A Bit More On MAP & Richard Webster Success Story 1994.
Mycobacterium avium subspecies Paratuberculosis.
( From Wikipedia, the free encyclopedia ).
Mycobacterium avium subspecies paratuberculosis is a pathogenic bacteria in the genus Mycobacteria
. It is often abbreviated Map, M. paratuberculosis
, or M. avium sub. paratuberculosis.
Map causes Johne's Disease in cattle and other ruminants, and it has long been suspected as a causative agent in Crohn's Disease in humans.Recent studies have shown that Map present in milk can survive pasteurization
, which has raised human health concerns due to the widespread nature of Map in modern dairy herds. Map is heat resistant and it is capable of sequestering itself inside white blood cells, which may contribute to its persistence in milk. It has also been reported to survive chlorination in municipal water supplies.Even though Map is hardy, it is slow growing and fastidious, which means it is difficult to culture. Many negative studies for Map presence in living tissue, food, and water have used culture methods to determine whether the bacteria is present. Due to recent advances in our knowledge of the bacterium, some or all of these studies may need to be re-evaluated on the basis of culture methodology.
Map, like most mycobacteria
, is difficult to treat. It is not susceptible to anti-tuberculosis drugs (which can generally kill Mycobacterium tuberculosis
), but can only be treated with a combination of antibiotics such as Rifabutin and a macrolide such as Clarithromycin. Treatment regimes can last years.Li et al., in 2005, sequenced and investigated the Map strain K-10 which consist of a single circular chromosome of 4,829,781 base pairs................................................................................The Richard Webster Success Story.
Webster Success Story in 1994.
Twelve + years ago
Webster became seriously ill with Crohn’s Disease
. He was rapidly losing weight, bleeding profusely and suffering tremendous pain. Doctors strongly advised him to undergo radical surgery to remove his large intestine in an attempt to control his Disease
. But at 24 Richard
was reluctant to commit to surgery that would leave him with a stoma – a permanent opening on his stomach with a bag attached. Instead, he turned to an unproven treatment. Today Richard,
the father of two
young daughters, is enjoying a busy life in Essex where he works as a quantity surveyor. " I haven’t looked back, " he says.
The treatment that Richard
believes spared him from surgery was a combination of two antibiotics
. Even with this treatment there is no guaranteed that his illness won’t return, but Richard
is convinced the drugs work. So could they really cure Crohn’s Disease
Affecting more than 250,000
people in Britain, the inflammatory
disorder most commonly affects the small intestine and colon. Most sufferers are diagnosed between 15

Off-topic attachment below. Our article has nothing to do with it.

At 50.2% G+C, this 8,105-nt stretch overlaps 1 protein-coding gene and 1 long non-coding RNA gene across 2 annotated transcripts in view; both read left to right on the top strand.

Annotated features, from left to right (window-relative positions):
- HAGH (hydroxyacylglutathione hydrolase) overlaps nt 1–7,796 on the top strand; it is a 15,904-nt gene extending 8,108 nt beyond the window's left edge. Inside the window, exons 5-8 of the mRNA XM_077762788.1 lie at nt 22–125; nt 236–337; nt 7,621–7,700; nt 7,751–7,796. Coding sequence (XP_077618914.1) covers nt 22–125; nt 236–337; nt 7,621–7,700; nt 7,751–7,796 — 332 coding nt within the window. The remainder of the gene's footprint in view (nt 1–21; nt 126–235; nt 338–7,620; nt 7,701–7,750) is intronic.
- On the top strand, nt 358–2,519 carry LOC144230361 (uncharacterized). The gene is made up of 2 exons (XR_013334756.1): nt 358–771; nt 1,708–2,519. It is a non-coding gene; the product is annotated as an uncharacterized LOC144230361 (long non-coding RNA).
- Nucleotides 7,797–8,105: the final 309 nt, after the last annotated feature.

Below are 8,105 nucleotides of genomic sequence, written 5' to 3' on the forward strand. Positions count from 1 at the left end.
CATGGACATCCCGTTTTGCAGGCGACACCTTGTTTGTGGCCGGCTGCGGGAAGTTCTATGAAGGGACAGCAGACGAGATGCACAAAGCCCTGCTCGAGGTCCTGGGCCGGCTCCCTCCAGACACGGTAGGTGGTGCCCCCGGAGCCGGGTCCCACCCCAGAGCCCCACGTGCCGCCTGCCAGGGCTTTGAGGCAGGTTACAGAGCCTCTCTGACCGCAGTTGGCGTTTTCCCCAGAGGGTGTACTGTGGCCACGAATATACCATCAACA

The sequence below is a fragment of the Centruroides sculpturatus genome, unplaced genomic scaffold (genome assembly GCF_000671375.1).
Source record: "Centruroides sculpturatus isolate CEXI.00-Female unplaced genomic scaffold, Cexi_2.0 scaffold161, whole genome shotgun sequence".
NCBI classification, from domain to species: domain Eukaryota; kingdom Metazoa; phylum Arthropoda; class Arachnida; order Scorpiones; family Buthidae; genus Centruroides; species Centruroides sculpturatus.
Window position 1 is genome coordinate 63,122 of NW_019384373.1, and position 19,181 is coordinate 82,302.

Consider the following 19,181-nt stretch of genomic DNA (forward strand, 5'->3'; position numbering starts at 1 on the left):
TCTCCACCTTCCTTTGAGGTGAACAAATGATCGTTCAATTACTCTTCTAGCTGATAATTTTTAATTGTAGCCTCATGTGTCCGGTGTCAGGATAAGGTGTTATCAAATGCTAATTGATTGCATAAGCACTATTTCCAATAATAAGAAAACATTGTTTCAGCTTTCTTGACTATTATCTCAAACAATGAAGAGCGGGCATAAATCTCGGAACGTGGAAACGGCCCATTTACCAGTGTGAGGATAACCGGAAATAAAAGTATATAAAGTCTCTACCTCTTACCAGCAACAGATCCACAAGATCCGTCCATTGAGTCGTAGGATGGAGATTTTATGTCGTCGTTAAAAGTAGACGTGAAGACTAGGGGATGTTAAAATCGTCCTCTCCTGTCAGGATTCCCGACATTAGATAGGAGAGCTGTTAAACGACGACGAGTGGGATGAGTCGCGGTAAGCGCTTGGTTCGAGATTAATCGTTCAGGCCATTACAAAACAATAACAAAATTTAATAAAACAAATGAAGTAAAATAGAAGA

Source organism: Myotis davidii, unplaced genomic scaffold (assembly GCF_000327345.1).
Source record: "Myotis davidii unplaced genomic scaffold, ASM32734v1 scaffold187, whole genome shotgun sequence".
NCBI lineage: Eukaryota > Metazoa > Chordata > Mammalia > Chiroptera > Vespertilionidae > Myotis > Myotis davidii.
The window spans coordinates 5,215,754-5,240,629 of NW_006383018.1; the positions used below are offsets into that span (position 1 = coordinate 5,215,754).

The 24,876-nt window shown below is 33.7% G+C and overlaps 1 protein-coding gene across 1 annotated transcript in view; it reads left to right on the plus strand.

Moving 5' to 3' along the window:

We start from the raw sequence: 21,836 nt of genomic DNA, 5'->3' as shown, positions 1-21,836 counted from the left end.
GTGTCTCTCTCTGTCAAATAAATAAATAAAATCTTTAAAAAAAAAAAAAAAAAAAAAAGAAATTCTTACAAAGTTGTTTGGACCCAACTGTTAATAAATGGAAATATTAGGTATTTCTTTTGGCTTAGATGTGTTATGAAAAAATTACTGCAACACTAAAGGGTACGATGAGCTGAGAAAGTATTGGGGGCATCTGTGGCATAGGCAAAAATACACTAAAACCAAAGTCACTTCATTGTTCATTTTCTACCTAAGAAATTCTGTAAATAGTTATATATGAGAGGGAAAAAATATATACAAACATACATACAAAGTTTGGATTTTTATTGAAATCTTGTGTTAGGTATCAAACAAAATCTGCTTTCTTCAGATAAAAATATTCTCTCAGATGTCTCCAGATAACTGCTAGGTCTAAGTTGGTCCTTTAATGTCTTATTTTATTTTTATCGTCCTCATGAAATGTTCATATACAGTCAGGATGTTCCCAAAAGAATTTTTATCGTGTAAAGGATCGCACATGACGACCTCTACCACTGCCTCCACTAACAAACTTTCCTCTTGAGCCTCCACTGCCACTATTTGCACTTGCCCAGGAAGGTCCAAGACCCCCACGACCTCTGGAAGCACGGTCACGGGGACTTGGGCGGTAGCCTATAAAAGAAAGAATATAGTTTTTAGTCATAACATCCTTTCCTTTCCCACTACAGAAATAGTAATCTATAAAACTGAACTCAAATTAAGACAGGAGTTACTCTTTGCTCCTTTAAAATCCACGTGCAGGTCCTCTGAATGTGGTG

. It can cause patchy ulceration along the gut
and results in pain, severe diarrhoea, bleeding, weight loss and tiredness. The measles vaccine and food intolerance have been suspected as triggers, but there is no conclusive research. Richard
requested the antibiotic treatment after hearing about the work of John Hermon-Taylor, professor of surgery at St. George’s Hospital in London
, who has a special interest in molecular and cellular science. He believes Crohn’s Disease
is caused by an organism called Mycobacterium para-tuberculosis
) that is also responsible for John’s Disease
in cattle and sheep.
"Evidence suggests most people have been exposed to it," he says. " many can harbour it for years and never become diseased.
" But some people, either those born susceptible or made susceptible – say, by another infection or shock – can develop chronic inflammation
as a result. "
During the summer of 1994, Richard
was trying an exclusion diet where he added one new food at a time.
When he tried milk
, his symptoms worsened. He mentioned this to his father, Jim, who had heard Prof Hermon-Taylor
speaking about M.para-TB
at a Crohn’s
made a connection between the professor’s
views and his own experiences and asked for his help.
has treated over 100
patients with the antibiotics
. His results suggest that about " four
out of every five
get massively better ".
is difficult to eradicate, treatment is long. Richard
took the antibiotics for nearly three
"One of the tremendous things is the way that Richard
has been saved from major surgery," says the professor. Dr. Stuart Gould
, a gastroenterologist
at Epsom General Hospital in Surrey, has a special interest in inflammatory bowel diseases.
"People have suggested that M.paraTB
might be the cause, and yet convincing proof has not
been produced," he says. Dr. Gould
argues that because Crohn’s
is " a disease
that relapses and remits " over time, there is no
proof that Richard’s
recovery would not
have happened anyway.
However, Prof Hermon-Taylor
points out that his own results have recently been replicated by Dr. Tom Borody in Sydney, Australia.
For Richard, who enjoys a healthy life with his wife Sarah, Daisy, three and seven-week old Lily, it was all worth it.
" If I look back at how I was, there is no doubt in my mind that I am cured, " he says.